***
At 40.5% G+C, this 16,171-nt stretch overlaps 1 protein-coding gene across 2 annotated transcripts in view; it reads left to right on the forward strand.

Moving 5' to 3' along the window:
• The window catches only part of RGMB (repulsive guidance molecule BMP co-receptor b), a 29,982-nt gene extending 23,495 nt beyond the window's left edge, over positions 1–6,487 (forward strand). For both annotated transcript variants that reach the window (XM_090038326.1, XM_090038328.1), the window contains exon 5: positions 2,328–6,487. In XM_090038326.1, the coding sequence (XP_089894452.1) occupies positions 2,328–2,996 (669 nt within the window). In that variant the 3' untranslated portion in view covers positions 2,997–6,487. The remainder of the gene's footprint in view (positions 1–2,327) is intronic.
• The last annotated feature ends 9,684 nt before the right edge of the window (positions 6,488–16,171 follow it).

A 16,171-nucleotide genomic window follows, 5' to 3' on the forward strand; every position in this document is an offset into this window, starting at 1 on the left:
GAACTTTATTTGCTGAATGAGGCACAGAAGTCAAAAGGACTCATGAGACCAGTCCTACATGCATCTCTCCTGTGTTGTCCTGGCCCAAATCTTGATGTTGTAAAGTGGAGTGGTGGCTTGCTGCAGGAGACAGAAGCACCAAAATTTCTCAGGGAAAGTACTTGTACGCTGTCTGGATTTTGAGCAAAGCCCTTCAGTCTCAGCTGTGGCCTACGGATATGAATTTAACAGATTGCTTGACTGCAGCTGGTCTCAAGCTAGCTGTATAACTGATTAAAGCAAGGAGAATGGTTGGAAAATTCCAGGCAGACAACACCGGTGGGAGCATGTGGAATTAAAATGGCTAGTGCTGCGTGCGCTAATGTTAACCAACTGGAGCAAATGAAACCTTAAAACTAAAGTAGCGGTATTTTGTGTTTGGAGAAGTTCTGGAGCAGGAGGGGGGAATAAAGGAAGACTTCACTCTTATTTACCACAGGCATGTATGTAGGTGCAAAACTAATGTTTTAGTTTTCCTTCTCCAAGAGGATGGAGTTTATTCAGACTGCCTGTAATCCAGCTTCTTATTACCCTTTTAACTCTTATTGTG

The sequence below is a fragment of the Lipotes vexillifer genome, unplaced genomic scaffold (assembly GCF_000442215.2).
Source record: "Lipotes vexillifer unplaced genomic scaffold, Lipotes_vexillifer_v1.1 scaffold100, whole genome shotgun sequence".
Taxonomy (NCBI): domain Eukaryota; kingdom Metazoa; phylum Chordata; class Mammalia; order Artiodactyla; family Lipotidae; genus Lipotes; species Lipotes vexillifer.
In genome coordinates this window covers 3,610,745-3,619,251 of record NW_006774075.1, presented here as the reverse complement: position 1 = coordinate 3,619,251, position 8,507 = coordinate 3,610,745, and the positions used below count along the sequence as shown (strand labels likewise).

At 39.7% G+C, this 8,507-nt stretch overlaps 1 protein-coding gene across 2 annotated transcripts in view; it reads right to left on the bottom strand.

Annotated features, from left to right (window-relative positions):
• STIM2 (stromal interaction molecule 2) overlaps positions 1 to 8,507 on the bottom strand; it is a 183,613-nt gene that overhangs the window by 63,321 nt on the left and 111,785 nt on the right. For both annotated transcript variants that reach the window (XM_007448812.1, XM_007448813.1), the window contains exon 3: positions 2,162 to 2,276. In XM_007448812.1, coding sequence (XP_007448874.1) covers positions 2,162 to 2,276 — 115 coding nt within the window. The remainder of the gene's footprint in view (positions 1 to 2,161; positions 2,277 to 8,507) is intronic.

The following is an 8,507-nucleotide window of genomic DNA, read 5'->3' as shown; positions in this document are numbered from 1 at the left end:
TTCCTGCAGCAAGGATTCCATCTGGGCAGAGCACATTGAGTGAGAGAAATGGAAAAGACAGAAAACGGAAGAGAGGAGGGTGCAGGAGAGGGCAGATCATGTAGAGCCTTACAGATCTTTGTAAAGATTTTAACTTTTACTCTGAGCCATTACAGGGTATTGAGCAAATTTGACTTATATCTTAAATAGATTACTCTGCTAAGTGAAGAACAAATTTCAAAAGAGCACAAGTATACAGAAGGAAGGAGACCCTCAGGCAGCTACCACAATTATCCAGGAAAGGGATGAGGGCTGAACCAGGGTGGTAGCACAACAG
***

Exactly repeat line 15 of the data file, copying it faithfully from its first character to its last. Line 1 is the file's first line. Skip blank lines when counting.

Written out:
TTCCTGCAGCAAGGATTCCATCTGGGCAGAGCACATTGAGTGAGAGAAATGGAAAAGACAGAAAACGGAAGAGAGGAGGGTGCAGGAGAGGGCAGATCATGTAGAGCCTTACAGATCTTTGTAAAGATTTTAACTTTTACTCTGAGCCATTACAGGGTATTGAGCAAATTTGACTTATATCTTAAATAGATTACTCTGCTAAGTGAAGAACAAATTTCAAAAGAGCACAAGTATACAGAAGGAAGGAGACCCTCAGGCAGCTACCACAATTATCCAGGAAAGGGATGAGGGCTGAACCAGGGTGGTAGCACAACAG